Nevertheless, very shortly after I started making my own videos, I started to feel uncomfortable that I had called on other young indigenous people to speak out as well. The reality behind this movement is a difficult one. About half of the comments left on my page are insults. There are people who leave comments on my profile page, saying things like “A good Indian is a dead Indian”. It’s proof that some people are bothered by the fact that we are creating a strong presence on social media.
What makes me feel better is that, fairly often, I get messages from teachers who ask me questions about certain topics and who share my videos with their class. I think that it is really important to fill the learning gap and make sure kids are learning about what it means to be indigenous.
Benicio Pitaguary, 26, is one of the young YouTubers who was inspired by Baniwa. He started a channel in 2016 filled with all kinds of videos celebrating indigenous culture. Some are about traditional body paint, others about museums and memorials that are important to indigenous people as well as hikes through native lands.
"I think filming is a way to make sure that things don’t become lost or forgotten”
Pitaguary said his videos are a way to make sure that indigenous culture and traditions don’t disappear.
By creating this channel, I wanted to allow other young indigenous kids to have access and information to topics that the mainstream media doesn’t talk about. It’s a way for us to share our culture and to exchange with others. For example, I make a lot of videos about body paint, which people have approached me about to ask me about my techniques.
I want my followers to know that we need to be proud of our cultures, even if we are stigmatised. I think that filming is a way to keep our traditions from being forgotten. Our stories and our knowledge are more fragile than ever before because we no longer transmit information in the same way. I think that it is up to young people to document our cultures so that they don’t disappear.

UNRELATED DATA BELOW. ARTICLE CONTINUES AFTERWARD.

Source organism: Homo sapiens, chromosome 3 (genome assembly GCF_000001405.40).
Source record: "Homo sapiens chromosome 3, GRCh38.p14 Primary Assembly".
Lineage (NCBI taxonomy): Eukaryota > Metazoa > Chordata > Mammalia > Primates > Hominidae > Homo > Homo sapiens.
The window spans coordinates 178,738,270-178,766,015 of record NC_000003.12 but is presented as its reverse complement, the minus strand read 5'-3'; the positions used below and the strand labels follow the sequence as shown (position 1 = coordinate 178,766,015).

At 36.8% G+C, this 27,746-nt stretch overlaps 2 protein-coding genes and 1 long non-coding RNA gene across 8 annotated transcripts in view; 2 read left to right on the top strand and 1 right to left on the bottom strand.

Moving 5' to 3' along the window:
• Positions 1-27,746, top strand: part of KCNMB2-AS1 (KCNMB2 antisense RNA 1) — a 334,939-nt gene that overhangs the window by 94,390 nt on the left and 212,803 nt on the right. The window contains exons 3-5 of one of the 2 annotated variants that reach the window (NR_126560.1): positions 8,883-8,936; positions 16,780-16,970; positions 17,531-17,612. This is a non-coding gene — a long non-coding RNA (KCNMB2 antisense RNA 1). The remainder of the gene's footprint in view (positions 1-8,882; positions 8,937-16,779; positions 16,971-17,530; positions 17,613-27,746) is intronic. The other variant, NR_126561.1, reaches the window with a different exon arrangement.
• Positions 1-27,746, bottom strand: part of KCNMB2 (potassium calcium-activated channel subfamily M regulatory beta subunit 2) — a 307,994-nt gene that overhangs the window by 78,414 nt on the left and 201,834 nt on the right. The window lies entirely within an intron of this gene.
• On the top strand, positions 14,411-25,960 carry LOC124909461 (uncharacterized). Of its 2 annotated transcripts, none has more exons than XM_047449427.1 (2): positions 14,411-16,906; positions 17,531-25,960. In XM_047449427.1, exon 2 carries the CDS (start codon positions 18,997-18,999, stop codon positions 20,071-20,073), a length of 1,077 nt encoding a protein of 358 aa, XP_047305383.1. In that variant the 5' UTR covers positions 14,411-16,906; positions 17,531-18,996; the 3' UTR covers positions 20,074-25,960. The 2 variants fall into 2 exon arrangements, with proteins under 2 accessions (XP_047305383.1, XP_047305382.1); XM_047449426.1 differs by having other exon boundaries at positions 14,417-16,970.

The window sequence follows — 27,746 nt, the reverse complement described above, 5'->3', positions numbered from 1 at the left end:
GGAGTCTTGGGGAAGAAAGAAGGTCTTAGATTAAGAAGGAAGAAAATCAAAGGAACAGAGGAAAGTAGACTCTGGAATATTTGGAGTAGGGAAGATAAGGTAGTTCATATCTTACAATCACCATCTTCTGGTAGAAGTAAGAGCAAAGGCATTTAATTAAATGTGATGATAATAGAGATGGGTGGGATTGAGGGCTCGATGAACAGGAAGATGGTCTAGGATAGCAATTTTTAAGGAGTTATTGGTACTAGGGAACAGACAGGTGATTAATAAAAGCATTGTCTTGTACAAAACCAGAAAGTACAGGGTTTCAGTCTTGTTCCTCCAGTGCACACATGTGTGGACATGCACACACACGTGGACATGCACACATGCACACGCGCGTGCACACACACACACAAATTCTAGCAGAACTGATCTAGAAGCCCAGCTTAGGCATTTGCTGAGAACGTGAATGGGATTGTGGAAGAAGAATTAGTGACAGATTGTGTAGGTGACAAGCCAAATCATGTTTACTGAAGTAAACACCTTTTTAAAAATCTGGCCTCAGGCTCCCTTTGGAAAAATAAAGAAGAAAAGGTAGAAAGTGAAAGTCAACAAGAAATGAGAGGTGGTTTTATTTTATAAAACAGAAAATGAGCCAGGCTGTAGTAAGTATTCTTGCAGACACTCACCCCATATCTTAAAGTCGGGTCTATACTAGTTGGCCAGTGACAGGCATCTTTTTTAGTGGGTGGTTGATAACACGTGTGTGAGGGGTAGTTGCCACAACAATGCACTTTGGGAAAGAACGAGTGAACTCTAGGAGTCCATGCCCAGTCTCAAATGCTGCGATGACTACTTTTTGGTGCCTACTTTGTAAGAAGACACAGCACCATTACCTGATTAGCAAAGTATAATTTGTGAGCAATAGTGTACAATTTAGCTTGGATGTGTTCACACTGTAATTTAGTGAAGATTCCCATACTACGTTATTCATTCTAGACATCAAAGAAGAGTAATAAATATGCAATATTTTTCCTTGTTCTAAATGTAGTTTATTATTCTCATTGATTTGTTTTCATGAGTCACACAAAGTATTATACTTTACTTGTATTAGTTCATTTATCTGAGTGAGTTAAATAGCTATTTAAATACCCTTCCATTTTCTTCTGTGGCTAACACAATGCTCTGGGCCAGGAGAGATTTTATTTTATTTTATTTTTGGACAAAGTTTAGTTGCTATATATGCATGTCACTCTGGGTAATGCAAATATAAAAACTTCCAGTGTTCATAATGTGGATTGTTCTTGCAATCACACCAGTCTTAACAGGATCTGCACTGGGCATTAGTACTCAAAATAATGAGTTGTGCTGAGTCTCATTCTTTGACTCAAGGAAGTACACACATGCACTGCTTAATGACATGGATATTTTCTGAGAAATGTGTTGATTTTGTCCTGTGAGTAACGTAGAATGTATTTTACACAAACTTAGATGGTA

"Before, everything was transmitted orally”
Wariu, who is from the Xavante people, is another YouTuber. He agrees that his generation needs to play a role in conserving indigenous traditions.
Before, everything was transmitted orally from the elders to the younger generations. Now we have a double role, to both transmit and preserve.
The indigenous communities in Brazil have been fighting for years to have their land demarcated, a right that was inscribed in the 1988 Constitution, which came into being after the end of the military dictatorship (1964-1985). This would designate specific territories as indigenous land, thus making them inalienable and protecting them from landowners and businesses that want to exploit natural resources.
On January 1, the first day of his mandate, Brazilian president Jair Bolsonaro took a controversial step by making land demarcation the responsibility of the Ministry of Agriculture. Previously, these decisions had been managed by the Indian Foundation (Funai). For indigenous rights activists, this delivers native lands into the hands of giants within the agriculture business.
This article was written by Maëva Poulet.